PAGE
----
In a recent report prepared by the news firm Bloomberg and termed the Bloomberg Vice Index, you can spend as little as $41.40 in Laos and a whopping $1,441.50 in Japan for indulging in a weekly habit of drugs, booze and cigarettes.
In the United States, the fix of the vices adds up to almost $400, or about a third of the weekly income, the index finds after it compared the price of a basket of goods — tobacco, alcohol, amphetamine, cannabis, cocaine and opioids — in more than 100 countries relative to the U.S.
The cheapest prices can be found in Congo, Honduras and Laos in terms of absolute costs. Japan is the most expensive with New Zealand and Australia right behind on the other end of the scale. For all of 18 countries that are emerging or frontier markets from Peru to Cambodia, a market basket runs below $100. The Golden Triangle of opium-producing region of Asia is close geographically to many of these places.
“It’s all about distribution costs,” said Peter Reuter, a professor in the School of Public Policy and the Department of Criminology at the University of Maryland. “Being closer to the producer lowers costs.”
Along with data from the World Health Organization, the annual World Drug Report published by the United Nations and Bloomberg’s own mined research were used to produce the report. 2016 gross domestic product data was used for calculations of wages. Surveys in this field suffer from a time lag and data collection is hard. The index doesn’t track prostitution and gambling and is not an endorsement of tawdry or illegal behavior.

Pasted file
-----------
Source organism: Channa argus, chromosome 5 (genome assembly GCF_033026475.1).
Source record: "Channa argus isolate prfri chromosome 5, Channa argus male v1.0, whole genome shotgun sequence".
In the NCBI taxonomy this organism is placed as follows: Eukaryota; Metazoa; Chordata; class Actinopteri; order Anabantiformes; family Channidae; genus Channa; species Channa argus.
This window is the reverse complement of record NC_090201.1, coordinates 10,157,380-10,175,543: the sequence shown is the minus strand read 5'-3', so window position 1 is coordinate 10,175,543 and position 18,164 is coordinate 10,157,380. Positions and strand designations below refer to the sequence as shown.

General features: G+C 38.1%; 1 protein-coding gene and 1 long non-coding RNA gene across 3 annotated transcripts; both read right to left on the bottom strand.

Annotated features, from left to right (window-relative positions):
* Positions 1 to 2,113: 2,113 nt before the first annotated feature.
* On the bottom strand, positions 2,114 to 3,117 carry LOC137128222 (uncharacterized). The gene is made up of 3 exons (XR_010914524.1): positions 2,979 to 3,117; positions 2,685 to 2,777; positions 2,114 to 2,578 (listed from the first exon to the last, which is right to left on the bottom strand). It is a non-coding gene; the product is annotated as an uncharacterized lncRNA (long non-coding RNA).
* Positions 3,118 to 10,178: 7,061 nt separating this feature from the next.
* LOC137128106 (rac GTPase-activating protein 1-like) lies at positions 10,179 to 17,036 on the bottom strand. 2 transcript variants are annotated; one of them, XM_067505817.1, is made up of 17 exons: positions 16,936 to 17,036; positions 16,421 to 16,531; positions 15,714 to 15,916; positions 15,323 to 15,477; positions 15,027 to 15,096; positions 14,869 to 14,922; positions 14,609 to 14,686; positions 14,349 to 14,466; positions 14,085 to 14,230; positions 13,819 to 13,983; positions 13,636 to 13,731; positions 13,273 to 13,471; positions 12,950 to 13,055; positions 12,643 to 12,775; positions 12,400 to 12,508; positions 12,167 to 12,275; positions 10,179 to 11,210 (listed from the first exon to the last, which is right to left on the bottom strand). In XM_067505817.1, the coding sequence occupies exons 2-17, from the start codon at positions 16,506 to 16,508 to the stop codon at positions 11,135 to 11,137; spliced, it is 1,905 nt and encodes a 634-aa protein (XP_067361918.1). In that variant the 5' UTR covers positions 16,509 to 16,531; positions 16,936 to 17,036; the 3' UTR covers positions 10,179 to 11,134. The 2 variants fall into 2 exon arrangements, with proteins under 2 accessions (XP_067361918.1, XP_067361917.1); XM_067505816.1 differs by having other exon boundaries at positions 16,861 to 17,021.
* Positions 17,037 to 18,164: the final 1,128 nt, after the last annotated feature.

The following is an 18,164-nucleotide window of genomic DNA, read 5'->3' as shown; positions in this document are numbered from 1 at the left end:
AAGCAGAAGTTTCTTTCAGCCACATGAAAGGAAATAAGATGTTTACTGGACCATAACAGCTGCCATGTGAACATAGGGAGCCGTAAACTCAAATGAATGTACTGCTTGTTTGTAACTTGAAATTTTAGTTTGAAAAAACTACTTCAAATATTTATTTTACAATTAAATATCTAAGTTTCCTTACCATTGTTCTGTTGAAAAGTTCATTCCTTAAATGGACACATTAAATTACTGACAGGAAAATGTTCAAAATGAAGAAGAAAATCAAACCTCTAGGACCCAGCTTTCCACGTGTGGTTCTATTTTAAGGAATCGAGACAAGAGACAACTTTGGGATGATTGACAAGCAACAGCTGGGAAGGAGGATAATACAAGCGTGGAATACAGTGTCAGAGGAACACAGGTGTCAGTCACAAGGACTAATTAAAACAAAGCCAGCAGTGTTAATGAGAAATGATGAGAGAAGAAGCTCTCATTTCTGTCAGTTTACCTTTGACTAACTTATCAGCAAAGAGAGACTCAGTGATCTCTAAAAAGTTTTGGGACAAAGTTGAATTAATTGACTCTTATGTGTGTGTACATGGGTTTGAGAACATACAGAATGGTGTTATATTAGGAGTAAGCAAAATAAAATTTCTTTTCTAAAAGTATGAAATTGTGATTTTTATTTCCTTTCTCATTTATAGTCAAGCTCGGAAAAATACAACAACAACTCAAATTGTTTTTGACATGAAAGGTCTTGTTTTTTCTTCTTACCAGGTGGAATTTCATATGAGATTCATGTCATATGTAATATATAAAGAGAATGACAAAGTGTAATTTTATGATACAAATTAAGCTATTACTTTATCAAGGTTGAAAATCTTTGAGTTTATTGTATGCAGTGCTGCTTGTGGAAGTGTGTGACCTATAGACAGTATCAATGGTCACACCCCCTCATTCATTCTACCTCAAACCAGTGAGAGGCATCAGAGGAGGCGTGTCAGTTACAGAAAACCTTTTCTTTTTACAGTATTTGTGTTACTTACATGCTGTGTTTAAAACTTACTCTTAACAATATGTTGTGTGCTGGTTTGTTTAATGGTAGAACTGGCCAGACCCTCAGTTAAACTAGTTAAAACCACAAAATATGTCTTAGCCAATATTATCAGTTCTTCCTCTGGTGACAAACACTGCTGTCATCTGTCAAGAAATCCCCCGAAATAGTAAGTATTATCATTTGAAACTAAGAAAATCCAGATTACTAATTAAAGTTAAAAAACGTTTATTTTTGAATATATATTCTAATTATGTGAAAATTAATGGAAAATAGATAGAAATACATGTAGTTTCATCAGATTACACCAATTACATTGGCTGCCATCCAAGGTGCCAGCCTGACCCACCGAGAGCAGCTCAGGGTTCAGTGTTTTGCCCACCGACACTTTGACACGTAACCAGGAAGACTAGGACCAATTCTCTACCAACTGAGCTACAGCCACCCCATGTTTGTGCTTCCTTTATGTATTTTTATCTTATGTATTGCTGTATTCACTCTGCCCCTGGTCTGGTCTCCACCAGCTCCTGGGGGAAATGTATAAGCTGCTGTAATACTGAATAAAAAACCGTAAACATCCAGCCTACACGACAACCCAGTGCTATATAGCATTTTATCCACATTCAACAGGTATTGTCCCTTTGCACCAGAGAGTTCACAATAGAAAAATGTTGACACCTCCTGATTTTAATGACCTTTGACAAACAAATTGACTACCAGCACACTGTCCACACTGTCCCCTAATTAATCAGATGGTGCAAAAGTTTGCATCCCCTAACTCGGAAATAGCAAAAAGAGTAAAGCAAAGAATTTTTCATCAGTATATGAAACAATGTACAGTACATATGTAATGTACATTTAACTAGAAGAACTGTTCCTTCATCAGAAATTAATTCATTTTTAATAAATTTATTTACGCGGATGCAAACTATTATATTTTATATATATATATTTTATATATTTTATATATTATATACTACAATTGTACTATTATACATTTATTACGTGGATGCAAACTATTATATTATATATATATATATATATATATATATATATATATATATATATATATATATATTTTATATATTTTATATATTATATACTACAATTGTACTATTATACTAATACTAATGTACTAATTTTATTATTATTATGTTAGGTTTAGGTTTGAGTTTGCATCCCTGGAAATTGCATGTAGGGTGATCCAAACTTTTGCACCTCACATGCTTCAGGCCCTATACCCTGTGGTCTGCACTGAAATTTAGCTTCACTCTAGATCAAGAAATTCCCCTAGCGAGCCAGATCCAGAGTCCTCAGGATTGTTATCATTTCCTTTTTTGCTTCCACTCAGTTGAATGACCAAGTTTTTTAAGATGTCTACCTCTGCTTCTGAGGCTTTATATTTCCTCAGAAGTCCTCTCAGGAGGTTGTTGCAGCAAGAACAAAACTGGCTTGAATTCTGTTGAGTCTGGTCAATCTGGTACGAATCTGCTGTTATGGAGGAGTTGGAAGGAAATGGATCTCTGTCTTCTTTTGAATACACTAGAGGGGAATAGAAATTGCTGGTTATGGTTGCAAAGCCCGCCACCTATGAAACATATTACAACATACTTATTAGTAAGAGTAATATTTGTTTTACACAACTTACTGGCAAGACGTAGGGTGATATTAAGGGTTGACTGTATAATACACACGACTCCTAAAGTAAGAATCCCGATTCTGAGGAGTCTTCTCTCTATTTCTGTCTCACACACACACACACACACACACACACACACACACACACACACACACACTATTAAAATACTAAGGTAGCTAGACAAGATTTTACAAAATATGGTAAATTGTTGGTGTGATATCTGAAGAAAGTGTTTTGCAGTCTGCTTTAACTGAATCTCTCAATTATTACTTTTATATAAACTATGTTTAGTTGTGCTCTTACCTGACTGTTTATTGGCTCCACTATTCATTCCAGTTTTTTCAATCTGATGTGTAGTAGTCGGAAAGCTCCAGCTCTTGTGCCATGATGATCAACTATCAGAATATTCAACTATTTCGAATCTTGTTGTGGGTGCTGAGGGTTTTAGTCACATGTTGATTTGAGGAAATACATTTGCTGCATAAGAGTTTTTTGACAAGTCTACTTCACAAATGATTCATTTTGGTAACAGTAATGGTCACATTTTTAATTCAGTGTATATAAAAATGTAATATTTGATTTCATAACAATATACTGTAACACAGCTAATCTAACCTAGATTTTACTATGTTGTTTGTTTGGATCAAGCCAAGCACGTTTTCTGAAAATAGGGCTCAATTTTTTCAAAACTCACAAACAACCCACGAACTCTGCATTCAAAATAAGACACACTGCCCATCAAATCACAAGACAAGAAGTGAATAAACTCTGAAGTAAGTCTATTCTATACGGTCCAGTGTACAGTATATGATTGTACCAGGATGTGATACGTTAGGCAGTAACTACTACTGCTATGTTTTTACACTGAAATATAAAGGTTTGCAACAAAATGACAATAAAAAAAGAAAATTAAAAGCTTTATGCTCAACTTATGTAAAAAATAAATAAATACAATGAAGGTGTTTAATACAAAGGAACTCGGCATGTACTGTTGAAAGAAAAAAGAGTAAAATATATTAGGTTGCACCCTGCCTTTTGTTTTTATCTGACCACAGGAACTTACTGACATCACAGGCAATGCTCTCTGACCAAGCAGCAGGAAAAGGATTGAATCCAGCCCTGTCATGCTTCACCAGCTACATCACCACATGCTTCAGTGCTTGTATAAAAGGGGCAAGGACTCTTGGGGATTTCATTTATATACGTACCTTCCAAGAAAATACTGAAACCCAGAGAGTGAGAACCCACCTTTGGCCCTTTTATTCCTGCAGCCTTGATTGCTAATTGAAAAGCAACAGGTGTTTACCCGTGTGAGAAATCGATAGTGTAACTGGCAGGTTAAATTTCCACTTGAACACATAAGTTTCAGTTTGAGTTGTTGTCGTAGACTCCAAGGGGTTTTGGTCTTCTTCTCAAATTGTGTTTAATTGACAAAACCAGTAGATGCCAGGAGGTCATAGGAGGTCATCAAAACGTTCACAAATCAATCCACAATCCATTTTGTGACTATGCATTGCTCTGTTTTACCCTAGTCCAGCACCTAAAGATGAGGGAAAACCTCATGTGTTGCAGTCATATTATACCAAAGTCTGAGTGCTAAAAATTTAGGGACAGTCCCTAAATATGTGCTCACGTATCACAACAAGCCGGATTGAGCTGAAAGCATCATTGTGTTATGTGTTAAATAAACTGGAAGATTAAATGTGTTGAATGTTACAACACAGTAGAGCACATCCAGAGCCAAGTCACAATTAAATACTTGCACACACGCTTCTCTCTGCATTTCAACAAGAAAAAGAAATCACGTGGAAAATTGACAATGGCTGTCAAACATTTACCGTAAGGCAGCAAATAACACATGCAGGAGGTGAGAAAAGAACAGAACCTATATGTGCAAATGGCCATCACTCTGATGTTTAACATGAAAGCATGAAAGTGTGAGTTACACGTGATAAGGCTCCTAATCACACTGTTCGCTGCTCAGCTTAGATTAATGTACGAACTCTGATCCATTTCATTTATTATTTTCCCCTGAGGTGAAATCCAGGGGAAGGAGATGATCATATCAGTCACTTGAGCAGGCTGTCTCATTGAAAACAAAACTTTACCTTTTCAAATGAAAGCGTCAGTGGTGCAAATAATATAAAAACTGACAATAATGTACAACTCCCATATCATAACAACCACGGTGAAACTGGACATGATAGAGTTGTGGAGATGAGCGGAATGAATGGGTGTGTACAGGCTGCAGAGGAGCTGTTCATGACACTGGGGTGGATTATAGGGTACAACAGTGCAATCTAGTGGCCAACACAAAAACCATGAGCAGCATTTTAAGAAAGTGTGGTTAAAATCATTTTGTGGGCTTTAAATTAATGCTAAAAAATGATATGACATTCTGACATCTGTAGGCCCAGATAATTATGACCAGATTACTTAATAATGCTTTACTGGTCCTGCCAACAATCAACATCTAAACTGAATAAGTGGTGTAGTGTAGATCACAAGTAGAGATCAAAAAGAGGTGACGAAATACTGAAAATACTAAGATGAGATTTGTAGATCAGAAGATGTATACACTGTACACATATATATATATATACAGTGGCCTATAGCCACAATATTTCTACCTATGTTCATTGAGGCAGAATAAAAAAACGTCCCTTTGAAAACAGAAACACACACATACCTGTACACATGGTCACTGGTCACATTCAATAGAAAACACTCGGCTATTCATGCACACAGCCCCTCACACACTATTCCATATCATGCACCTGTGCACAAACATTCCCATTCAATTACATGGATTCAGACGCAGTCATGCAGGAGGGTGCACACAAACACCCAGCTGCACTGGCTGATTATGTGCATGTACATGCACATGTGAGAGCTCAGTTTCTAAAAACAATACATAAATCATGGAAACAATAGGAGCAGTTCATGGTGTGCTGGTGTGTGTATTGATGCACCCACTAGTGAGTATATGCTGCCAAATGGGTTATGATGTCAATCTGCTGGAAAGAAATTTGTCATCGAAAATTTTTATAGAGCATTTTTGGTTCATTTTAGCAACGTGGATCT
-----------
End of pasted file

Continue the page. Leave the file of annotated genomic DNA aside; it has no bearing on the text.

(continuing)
Insights into the economics behind some our bad habits are given by
The Bloomberg Vice Index. Law enforcement, for example, is critical in determining drug prices.
In a government clampdown in the Philippines, thousands of drugs users and dealers have been slaughtered. For being caught with a small stash of marijuana, there are cautionary tales of backpackers thrown in jail to face a death sentence in Thailand.
“Illegal drugs prices will of course have a premium that reflects local zeal for enforcement,” said Philip J. Cook, professor at the Sanford School of Public Policy at Duke University. “The same can be said for the heavily taxed legal commodities, since the street price may be dominated by smuggled goods.”
And more of a reflection of local taxes is the prices for alcohol and tobacco.
“Low-income consumers may prefer to smoke Marlboros and drink Heineken, but substitute what they would consider inferior brands that are cheaper,” Cook said. “Low income countries have low prices for the most used brands because that’s what the consumers can afford.”
A few surprises are unveiled by looking at the basket of vices relative to income. The best value is offered by high-income nations such as Luxembourg and Switzerland under that criteria. On the other hand, locals would have to spend 17 times their weekly wages for a bottle of beer, a packet of smokes and a gram of cocaine in Venezuela due to rampant inflation.
(Adapted from Bloomberg)